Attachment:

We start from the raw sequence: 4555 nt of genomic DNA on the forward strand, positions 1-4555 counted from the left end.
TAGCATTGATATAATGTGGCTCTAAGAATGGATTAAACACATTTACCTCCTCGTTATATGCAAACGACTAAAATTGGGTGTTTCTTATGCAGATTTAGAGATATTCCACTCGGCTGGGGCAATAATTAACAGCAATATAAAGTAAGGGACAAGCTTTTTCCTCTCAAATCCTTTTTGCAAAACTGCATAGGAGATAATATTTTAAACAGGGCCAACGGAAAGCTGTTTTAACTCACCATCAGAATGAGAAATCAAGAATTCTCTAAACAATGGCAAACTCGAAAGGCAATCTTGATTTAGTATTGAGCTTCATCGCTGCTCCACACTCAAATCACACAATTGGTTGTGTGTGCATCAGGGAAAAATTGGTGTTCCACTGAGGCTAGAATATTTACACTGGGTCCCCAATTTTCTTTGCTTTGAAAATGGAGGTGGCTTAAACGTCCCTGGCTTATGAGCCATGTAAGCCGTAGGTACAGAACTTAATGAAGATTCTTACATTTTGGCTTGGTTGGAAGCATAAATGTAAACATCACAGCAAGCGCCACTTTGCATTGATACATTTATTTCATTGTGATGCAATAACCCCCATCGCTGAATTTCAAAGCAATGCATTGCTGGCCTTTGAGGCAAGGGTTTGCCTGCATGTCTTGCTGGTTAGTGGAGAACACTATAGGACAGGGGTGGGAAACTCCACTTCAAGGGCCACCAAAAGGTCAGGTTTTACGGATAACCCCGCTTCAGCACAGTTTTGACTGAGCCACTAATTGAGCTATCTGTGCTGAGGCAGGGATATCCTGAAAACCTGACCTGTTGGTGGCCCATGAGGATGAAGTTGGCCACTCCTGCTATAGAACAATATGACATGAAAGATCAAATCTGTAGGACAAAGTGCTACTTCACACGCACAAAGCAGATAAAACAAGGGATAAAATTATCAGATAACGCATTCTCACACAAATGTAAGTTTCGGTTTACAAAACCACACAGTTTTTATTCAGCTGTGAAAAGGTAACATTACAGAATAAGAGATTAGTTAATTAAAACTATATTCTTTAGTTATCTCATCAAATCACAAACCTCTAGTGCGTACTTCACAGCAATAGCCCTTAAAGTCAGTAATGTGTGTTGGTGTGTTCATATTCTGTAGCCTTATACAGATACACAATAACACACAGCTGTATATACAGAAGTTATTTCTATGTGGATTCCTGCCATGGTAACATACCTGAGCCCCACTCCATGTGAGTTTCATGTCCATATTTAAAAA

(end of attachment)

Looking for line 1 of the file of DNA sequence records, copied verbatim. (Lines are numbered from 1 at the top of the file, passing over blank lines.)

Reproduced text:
We start from the raw sequence: 4555 nt of genomic DNA on the forward strand, positions 1-4555 counted from the left end.